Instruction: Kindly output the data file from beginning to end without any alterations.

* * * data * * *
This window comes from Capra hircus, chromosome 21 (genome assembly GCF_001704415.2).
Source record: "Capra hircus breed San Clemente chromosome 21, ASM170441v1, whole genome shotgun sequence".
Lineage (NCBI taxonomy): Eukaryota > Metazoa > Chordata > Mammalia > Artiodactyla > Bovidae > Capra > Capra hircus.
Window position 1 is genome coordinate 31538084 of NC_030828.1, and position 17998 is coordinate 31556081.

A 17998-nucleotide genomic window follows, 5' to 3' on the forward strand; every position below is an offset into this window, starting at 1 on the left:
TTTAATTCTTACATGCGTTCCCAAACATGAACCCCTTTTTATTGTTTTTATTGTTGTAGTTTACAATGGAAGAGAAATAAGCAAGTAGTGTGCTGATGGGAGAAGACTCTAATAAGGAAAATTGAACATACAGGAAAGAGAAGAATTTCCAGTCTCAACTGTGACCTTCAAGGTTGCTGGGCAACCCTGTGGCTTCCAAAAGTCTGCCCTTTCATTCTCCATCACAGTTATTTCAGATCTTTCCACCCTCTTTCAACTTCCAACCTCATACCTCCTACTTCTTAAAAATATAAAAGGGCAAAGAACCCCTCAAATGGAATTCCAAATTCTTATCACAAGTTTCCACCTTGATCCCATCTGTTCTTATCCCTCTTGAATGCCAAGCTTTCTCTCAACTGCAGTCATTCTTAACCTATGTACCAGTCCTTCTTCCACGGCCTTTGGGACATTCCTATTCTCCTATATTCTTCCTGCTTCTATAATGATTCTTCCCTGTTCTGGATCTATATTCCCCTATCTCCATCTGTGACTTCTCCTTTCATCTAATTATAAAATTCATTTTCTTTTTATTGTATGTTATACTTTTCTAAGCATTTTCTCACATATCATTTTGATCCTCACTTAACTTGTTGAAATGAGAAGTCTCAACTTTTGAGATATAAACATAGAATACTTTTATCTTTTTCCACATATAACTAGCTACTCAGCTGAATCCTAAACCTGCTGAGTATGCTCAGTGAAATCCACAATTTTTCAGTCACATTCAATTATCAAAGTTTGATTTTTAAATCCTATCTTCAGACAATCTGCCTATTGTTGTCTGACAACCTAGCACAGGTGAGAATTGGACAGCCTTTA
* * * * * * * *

This window comes from Capra hircus, chromosome 21 (genome assembly GCF_001704415.2).
Source record: "Capra hircus breed San Clemente chromosome 21, ASM170441v1, whole genome shotgun sequence".
Lineage (NCBI taxonomy): Eukaryota > Metazoa > Chordata > Mammalia > Artiodactyla > Bovidae > Capra > Capra hircus.
Window position 1 is genome coordinate 31538084 of NC_030828.1, and position 17998 is coordinate 31556081.

A 17998-nucleotide genomic window follows, 5' to 3' on the forward strand; every position below is an offset into this window, starting at 1 on the left:
TTTAATTCTTACATGCGTTCCCAAACATGAACCCCTTTTTATTGTTTTTATTGTTGTAGTTTACAATGGAAGAGAAATAAGCAAGTAGTGTGCTGATGGGAGAAGACTCTAATAAGGAAAATTGAACATACAGGAAAGAGAAGAATTTCCAGTCTCAACTGTGACCTTCAAGGTTGCTGGGCAACCCTGTGGCTTCCAAAAGTCTGCCCTTTCATTCTCCATCACAGTTATTTCAGATCTTTCCACCCTCTTTCAACTTCCAACCTCATACCTCCTACTTCTTAAAAATATAAAAGGGCAAAGAACCCCTCAAATGGAATTCCAAATTCTTATCACAAGTTTCCACCTTGATCCCATCTGTTCTTATCCCTCTTGAATGCCAAGCTTTCTCTCAACTGCAGTCATTCTTAACCTATGTACCAGTCCTTCTTCCACGGCCTTTGGGACATTCCTATTCTCCTATATTCTTCCTGCTTCTATAATGATTCTTCCCTGTTCTGGATCTATATTCCCCTATCTCCATCTGTGACTTCTCCTTTCATCTAATTATAAAATTCATTTTCTTTTTATTGTATGTTATACTTTTCTAAGCATTTTCTCACATATCATTTTGATCCTCACTTAACTTGTTGAAATGAGAAGTCTCAACTTTTGAGATATAAACATAGAATACTTTTATCTTTTTCCACATATAACTAGCTACTCAGCTGAATCCTAAACCTGCTGAGTATGCTCAGTGAAATCCACAATTTTTCAGTCACATTCAATTATCAAAGTTTGATTTTTAAATCCTATCTTCAGACAATCTGCCTATTGTTGTCTGACAACCTAGCACAGGTGAGAATTGGACAGCCTTTA